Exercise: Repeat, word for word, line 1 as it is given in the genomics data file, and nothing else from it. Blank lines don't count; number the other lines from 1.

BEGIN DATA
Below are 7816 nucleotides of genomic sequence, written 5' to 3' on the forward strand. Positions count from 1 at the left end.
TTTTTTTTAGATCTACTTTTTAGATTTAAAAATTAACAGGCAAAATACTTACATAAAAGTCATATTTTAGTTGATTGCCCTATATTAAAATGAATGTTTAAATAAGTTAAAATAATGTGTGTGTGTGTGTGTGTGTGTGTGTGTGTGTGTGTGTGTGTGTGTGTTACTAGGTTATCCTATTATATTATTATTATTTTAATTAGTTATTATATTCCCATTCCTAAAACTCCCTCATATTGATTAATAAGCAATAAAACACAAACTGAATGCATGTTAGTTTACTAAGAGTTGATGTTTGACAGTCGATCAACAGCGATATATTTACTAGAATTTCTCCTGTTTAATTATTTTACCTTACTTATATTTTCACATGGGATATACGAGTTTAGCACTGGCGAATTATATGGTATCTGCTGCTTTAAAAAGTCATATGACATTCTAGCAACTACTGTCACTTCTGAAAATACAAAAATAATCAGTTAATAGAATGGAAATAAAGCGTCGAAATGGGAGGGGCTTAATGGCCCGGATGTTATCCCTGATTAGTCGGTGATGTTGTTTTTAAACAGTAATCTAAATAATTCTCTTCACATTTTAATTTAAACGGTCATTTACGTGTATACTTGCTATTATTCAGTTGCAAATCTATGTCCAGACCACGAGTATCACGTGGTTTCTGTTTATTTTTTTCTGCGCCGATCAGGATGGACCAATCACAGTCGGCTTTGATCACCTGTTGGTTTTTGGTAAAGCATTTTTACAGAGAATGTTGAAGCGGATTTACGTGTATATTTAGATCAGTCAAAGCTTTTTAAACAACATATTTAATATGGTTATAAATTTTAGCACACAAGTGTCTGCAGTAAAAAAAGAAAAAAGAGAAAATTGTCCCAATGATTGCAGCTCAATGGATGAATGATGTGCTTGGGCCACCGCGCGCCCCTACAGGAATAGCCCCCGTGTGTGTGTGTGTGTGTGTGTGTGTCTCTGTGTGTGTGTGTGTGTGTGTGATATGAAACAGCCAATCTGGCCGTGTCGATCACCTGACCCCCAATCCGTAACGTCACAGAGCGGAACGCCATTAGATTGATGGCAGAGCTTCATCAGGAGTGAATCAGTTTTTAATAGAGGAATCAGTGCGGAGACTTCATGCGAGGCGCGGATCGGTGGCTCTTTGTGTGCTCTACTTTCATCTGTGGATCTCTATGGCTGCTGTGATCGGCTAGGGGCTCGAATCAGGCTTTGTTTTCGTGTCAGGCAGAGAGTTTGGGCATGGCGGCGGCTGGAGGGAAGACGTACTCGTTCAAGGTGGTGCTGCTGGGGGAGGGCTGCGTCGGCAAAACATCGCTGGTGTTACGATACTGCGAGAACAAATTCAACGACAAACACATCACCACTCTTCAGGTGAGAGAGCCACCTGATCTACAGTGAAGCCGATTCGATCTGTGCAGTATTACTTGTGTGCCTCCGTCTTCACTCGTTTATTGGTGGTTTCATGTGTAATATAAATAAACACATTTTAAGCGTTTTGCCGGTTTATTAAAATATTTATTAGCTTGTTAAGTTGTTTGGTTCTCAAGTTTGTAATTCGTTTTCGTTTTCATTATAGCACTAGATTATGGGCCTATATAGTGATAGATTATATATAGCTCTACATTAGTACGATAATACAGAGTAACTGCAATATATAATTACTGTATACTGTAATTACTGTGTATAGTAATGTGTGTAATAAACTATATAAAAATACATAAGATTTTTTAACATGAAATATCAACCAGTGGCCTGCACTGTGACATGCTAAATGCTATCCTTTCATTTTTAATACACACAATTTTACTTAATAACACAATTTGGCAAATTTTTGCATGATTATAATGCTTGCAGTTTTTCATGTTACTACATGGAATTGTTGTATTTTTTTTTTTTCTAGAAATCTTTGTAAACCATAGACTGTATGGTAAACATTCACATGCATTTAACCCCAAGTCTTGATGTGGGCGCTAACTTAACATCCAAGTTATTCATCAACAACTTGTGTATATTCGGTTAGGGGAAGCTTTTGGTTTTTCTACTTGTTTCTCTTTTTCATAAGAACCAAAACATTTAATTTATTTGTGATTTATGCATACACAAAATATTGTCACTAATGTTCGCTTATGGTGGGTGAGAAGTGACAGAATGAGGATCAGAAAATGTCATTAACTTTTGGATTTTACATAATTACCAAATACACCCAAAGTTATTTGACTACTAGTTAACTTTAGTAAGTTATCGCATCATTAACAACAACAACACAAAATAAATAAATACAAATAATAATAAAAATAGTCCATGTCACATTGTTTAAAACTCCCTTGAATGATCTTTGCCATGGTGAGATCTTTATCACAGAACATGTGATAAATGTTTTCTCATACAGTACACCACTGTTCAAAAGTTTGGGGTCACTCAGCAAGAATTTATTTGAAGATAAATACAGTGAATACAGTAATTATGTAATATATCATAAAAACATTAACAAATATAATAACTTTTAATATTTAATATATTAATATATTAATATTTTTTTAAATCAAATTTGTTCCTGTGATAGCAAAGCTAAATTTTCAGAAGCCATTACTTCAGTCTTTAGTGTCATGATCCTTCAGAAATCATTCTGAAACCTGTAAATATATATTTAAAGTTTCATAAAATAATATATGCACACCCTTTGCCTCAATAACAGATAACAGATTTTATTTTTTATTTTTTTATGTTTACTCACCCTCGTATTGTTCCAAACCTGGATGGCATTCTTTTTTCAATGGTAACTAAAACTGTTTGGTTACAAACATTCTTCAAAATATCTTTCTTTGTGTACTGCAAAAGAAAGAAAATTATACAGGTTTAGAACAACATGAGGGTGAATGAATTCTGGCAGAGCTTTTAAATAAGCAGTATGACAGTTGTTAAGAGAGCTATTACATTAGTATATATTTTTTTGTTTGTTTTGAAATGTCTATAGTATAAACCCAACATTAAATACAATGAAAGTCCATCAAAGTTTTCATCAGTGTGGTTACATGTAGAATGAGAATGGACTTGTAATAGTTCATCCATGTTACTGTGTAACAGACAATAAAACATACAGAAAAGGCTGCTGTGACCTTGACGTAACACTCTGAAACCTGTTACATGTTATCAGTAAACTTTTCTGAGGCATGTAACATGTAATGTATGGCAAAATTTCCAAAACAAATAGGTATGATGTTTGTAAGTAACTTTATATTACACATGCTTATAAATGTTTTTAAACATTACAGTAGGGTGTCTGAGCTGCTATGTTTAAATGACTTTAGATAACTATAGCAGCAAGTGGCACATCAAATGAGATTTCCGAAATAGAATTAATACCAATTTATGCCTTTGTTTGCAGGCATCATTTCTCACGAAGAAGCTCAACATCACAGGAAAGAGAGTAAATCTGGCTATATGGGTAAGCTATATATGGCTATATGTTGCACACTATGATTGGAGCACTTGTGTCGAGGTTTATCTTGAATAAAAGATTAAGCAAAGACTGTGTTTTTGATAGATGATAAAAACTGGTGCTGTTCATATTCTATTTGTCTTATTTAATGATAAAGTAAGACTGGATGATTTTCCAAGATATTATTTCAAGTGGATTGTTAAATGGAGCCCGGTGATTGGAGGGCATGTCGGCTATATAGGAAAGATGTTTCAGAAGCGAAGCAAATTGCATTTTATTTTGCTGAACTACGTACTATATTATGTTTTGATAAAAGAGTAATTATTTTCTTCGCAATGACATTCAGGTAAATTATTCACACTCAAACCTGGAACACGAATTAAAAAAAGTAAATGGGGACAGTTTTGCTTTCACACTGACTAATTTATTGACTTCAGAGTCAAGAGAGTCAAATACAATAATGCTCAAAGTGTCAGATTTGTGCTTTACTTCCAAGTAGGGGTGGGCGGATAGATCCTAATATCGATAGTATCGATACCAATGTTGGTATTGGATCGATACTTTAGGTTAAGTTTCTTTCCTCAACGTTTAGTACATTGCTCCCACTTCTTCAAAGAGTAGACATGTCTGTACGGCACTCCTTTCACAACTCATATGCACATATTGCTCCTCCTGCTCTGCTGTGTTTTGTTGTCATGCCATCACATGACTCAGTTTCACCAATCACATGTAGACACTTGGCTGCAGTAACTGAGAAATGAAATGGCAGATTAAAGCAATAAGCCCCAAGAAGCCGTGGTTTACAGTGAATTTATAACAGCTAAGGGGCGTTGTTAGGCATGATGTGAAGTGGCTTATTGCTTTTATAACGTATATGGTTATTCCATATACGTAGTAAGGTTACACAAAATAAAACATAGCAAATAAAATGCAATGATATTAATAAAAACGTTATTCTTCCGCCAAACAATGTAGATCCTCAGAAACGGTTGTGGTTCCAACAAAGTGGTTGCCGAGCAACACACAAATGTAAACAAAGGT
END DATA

Below are 7816 nucleotides of genomic sequence, written 5' to 3' on the forward strand. Positions count from 1 at the left end.